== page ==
Download The Boys Excerpt
Excerpt from The Boys
By Toni Sala
Translated by Mara Faye Lethem
Available from Two Lines Press
He had been thinking about the two brothers’ deaths all morning, and now he was tired. One enters the adult world through death’s door, through the assumption of mysteries, the most simple and fantastic mysteries of life and death. Being an adult is accepting death, harboring it inside you like a cancer, dying. How can he accept that his own daughters are already adults, that they are already infected? Accept death, how could he? How can you accept something you don’t understand? How can you continue to be a person if you accept the incomprehensible? Accepting death is accepting loneliness, and his turmoil over the death of the two brothers was, in fact, his resistance to facing up to his own age, to his own death, resistance to separating from his daughters, the death of his daughters—by dying, the brothers had freed their parents from killing them, as he would have to kill his daughters the day he died. He’d had them too old, almost forty. He’d made up his mind late, with a younger wife. Now he was living in immaturity, on the uncomfortable border between two worlds. He traveled to the world of his daughters, but what if they had actually grown up so much that they were no longer there? Was there even anyone left in this world he had fallen into?
He passed the girl. The Pyrenees, the Guilleries, and the Montseny mountains suddenly appeared in view. They were experiencing the initial cold as autumn turned to winter, with lunar ice, a smattering of grays, and impotent patches of sun. The highway bound the fields together like a ribbon of grief. The tall plane trees were the feathers of a buried monster, the fins of transparent fish that fed on the earth like parasites. Two solitary poplars in the middle of a field represented the two brothers’ skeletons, wedged into the earth and touching each other with their branches.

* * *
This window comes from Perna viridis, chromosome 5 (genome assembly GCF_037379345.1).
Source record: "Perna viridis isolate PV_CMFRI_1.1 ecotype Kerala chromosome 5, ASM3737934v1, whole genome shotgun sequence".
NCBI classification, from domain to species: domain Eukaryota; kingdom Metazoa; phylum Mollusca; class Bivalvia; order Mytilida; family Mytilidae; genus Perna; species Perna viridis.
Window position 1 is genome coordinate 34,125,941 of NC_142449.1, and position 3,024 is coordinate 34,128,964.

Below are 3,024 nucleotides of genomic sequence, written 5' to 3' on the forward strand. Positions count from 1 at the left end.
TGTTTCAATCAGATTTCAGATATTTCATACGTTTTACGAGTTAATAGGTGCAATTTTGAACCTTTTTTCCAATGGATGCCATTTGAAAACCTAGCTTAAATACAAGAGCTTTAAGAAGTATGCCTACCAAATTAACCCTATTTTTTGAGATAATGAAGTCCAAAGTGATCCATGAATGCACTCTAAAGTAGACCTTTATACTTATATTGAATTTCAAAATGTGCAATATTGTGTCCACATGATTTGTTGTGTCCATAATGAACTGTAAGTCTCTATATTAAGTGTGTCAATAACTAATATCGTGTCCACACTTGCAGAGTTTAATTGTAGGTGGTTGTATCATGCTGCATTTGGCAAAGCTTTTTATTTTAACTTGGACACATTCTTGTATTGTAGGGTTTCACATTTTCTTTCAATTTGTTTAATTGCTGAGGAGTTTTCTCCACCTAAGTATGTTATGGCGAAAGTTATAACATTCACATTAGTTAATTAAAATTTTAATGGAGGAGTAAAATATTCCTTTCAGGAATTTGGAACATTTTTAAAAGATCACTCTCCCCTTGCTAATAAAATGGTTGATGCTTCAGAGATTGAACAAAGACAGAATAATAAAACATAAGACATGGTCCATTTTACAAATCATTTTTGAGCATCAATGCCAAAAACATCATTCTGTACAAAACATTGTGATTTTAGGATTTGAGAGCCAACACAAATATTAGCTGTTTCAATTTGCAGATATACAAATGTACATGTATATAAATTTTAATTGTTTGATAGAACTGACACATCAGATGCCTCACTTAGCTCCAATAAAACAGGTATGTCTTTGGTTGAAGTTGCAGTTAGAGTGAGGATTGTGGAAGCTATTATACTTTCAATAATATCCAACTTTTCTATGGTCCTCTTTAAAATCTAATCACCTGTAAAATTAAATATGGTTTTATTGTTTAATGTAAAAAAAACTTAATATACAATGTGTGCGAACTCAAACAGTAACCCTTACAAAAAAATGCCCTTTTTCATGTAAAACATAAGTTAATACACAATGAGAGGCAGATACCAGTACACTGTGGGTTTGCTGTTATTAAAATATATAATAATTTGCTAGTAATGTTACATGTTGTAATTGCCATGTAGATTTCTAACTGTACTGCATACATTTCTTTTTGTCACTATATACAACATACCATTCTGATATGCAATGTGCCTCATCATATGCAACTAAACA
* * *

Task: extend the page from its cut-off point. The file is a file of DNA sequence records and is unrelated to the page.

It happened here, right before him. The asphalt was striped with tire marks. The brothers had braked before hitting the tree. They hadn’t had an entirely treacherous death. The fierce screech had flown over the fields, appearing on the streets of Vidreres with such violence that the next day the townspeople found tire tracks in the hallways of their homes, on their sofas, in their showers, on their sheets.
Why had they slammed on the brakes? Had an animal crossed their path? Was a car coming at them head-on? Had the brother who was driving nodded off, then woken up suddenly and tried to avoid the accident? They were speeding. Fast as lightning. They’d crossed into the opposite lane, gone over the hard shoulder, and plowed into the trunk of a plane tree. The S’s ended before the asphalt did. The brother who was driving had taken his foot off the brake pedal.